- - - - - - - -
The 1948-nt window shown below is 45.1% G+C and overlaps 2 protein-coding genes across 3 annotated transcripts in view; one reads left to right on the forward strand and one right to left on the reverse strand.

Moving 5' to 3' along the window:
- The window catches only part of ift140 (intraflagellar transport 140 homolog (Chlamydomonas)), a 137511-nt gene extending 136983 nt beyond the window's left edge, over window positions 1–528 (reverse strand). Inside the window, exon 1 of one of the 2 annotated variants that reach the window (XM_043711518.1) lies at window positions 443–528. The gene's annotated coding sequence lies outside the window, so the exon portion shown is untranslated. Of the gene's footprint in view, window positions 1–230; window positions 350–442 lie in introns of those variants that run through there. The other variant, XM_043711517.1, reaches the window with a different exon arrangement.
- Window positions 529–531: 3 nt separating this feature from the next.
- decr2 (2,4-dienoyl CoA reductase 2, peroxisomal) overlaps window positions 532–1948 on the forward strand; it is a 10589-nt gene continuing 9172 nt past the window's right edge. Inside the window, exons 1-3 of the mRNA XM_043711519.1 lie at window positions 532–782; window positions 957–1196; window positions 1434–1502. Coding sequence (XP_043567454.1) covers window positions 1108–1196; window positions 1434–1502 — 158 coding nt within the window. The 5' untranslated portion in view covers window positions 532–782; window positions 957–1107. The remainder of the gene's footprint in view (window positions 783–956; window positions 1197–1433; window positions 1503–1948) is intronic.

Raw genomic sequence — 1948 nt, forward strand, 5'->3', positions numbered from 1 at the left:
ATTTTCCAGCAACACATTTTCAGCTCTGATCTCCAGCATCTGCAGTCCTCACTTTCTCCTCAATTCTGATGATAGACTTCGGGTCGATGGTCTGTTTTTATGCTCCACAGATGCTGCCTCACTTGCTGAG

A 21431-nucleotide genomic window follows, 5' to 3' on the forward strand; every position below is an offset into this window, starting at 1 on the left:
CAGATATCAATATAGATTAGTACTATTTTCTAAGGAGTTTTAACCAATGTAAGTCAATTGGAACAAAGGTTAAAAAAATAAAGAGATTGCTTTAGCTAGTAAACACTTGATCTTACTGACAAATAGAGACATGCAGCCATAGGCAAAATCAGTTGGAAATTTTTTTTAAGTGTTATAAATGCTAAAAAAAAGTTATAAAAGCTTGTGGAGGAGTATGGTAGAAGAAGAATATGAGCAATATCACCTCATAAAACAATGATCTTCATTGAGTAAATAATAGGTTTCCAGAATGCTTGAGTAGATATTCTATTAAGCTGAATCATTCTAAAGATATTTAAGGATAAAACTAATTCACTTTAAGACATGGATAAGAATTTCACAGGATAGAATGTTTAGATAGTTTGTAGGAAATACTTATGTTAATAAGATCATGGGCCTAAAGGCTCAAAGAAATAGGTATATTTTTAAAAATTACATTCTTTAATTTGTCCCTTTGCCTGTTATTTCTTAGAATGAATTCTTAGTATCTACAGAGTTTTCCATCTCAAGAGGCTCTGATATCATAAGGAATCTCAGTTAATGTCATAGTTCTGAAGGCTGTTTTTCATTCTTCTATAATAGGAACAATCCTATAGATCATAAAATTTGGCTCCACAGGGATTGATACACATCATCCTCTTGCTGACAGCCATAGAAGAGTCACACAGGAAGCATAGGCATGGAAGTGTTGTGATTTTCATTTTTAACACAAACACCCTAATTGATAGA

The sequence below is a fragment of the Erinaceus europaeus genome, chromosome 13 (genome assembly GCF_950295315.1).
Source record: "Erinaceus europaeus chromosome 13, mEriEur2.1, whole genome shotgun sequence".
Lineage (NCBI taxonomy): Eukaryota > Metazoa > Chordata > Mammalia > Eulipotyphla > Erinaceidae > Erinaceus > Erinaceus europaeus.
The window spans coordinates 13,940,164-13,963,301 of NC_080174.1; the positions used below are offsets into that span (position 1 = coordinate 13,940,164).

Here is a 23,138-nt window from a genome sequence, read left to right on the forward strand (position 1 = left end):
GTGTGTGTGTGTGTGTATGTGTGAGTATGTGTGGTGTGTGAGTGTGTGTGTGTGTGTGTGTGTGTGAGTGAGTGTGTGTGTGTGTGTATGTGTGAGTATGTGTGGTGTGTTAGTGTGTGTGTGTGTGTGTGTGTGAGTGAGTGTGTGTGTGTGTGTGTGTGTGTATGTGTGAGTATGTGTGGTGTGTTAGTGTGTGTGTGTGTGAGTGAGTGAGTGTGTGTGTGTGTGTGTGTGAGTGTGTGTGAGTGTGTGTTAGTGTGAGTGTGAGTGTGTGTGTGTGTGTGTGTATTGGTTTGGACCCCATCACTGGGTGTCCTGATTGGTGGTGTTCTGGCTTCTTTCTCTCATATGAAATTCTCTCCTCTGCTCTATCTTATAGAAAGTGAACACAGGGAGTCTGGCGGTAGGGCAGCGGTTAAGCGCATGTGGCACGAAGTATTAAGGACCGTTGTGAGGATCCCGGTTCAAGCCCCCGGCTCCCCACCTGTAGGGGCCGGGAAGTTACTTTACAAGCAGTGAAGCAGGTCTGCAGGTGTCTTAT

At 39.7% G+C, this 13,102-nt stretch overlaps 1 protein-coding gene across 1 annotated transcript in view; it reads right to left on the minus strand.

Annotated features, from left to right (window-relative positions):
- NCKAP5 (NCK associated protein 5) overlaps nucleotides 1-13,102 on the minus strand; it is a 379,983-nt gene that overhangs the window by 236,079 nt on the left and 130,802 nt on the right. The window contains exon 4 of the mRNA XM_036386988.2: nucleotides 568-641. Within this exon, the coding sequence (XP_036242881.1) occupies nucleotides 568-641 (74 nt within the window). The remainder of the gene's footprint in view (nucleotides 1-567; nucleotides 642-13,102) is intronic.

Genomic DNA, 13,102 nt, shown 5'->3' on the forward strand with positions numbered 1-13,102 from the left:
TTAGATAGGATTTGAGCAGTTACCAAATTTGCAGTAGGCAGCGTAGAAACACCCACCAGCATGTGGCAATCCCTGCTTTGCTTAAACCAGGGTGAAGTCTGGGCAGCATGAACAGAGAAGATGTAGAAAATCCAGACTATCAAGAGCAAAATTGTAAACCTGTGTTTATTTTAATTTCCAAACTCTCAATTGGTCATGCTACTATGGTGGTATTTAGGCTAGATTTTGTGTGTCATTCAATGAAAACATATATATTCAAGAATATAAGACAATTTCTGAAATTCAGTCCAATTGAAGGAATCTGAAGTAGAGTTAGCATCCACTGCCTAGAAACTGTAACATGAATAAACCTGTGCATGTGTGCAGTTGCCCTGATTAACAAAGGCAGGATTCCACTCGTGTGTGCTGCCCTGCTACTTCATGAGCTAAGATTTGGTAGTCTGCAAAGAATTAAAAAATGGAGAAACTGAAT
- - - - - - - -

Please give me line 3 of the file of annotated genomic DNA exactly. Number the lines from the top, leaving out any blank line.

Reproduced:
- The window catches only part of ift140 (intraflagellar transport 140 homolog (Chlamydomonas)), a 137511-nt gene extending 136983 nt beyond the window's left edge, over window positions 1–528 (reverse strand). Inside the window, exon 1 of one of the 2 annotated variants that reach the window (XM_043711518.1) lies at window positions 443–528. The gene's annotated coding sequence lies outside the window, so the exon portion shown is untranslated. Of the gene's footprint in view, window positions 1–230; window positions 350–442 lie in introns of those variants that run through there. The other variant, XM_043711517.1, reaches the window with a different exon arrangement.